# Brake Vs Clutch- The Real Difference Between Them

Before you start with the driving lessons, it’s essential to know the ABC of your car, i.e. Accelerator, Brake, and Clutch. Undoubtedly, the accelerator is easy to comprehend and distinguish because of different shape and simple working.

However, things are not same, when it comes to clutch and brake. With certain similarities in both the components, it’s essential for every car learner to distinguish and learn- the Brake Vs Clutch differences.

## Clutch and Its Working Principle

As a form of coupling, the clutch is located near the transmission in the gearbox. Mainly known for transferring the power from the machine’s driving shaft, it’s function is to start or stop the vehicle frequently. Simply put, this means the component is used to disengage the gears while driving or engage them before starting.

### How Clutch System Works

On pressing the clutch pedal, the power supply is disengaged from the engine to the car’s transmission. This action is mainly required during brake or gear shift. Thus, it can be deduced that clutch is a mechanical device that helps in changing the vehicle’s speed along with the start or stop operation.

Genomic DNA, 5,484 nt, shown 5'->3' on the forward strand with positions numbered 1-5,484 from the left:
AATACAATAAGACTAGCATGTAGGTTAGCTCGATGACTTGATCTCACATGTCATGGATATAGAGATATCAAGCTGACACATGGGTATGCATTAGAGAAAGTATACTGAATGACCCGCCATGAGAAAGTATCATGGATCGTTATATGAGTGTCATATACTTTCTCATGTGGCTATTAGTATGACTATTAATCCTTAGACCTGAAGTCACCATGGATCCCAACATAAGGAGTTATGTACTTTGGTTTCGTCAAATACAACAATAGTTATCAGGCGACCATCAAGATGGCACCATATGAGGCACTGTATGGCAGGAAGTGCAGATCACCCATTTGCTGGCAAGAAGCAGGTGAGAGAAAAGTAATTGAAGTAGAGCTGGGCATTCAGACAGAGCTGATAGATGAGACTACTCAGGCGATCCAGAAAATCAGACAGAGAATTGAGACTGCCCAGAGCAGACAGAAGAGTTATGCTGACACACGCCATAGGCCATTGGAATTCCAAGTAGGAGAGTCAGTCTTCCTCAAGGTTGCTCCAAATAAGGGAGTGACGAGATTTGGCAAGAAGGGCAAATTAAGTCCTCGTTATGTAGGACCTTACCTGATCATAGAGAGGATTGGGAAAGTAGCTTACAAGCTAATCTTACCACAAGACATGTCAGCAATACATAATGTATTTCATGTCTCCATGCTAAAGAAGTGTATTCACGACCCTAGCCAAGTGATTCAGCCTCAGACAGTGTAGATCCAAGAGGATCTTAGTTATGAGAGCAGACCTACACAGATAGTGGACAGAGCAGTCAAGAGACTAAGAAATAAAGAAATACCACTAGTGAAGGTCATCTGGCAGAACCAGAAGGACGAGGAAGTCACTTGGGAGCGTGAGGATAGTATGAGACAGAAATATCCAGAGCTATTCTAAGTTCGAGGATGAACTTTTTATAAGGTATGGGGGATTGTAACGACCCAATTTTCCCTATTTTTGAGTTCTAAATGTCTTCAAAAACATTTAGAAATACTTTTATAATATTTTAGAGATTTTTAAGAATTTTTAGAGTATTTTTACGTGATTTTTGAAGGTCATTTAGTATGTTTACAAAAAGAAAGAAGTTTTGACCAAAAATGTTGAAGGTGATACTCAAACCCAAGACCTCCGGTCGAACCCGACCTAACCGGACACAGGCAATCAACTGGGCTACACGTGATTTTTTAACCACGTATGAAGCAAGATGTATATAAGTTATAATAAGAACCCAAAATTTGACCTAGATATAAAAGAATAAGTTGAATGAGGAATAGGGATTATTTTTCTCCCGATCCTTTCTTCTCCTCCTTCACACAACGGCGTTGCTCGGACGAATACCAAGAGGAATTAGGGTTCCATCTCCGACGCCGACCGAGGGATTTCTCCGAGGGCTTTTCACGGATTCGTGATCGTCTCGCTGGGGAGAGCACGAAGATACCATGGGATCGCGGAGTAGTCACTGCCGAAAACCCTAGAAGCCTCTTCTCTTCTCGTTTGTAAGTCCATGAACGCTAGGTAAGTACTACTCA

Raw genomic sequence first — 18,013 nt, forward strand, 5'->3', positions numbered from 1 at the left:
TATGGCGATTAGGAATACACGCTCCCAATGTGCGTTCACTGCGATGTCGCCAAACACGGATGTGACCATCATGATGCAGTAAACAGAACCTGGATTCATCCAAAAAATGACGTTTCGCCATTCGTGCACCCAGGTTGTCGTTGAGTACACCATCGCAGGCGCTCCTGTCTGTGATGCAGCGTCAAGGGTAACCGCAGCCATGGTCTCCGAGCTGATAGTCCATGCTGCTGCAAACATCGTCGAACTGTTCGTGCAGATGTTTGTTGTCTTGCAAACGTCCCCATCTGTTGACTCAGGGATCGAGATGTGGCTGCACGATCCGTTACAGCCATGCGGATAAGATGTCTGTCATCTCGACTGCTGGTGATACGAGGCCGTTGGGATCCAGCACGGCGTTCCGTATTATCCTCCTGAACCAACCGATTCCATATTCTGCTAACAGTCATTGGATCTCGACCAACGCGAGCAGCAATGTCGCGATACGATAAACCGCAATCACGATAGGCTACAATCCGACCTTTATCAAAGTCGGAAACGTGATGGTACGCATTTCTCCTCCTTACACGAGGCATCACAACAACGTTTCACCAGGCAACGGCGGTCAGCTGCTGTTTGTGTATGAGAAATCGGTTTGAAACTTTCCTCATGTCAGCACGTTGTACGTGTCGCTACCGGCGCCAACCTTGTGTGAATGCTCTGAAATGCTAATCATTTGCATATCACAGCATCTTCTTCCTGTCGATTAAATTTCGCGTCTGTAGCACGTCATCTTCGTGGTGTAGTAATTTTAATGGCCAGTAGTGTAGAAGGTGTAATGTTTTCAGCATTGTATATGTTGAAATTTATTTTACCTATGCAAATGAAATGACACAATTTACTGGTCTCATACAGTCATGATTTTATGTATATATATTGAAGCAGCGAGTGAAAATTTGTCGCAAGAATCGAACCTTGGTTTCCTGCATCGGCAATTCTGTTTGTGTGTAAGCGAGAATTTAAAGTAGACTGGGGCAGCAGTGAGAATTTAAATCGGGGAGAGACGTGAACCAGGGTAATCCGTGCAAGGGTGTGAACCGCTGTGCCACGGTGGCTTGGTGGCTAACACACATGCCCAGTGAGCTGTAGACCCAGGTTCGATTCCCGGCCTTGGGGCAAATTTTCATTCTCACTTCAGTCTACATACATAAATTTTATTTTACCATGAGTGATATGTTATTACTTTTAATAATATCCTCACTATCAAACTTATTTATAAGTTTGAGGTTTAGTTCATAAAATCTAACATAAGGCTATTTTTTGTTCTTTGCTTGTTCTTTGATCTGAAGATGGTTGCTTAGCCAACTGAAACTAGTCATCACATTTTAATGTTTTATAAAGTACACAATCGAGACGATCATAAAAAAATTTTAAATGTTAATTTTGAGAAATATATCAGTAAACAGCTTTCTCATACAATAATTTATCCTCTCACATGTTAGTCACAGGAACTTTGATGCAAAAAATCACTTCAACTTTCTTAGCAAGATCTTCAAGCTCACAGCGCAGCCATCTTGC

In cars, usually, the single clutch plate is used. So, as a beginner, you must know that on pressing the clutch pedal- the transmission is disengaged from the engine otherwise, it stays in engaged position.

To distinguish clutch from the brake pedal, delve further into the aspect of brake Vs clutch.

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## Brake and Its Working Principle

Brakes are generally used to halt the rotating wheels of a vehicle. Impeding the wheel’s velocity, this mechanical device actually produces friction against the machine component that makes the vehicle slow down or stop.

### How Brake System Work

The hydraulic brake system works on Pascal’s law of pressure. According to this law, the system’s pressure remains constant. That’s why the ratio of the area to the force applied also remain the same. To understand in mathematical terms, let us consider force as F1 and F2 with area value as A1 and A2. Now, this means, F1/ A1 = F2/A2.

Turning towards the brake system working, the force applied magnifies after the brake oil reaches the point through the pipe. Next, the applied force then, act upon the braking pads, which holds back the rotating wheel hub. Due to this, the friction is also produced between the braking pads and the hub that causes the wheel to halt.

With this simply explained working on the brake system, if you’re looking for some more information, refer the below-given table.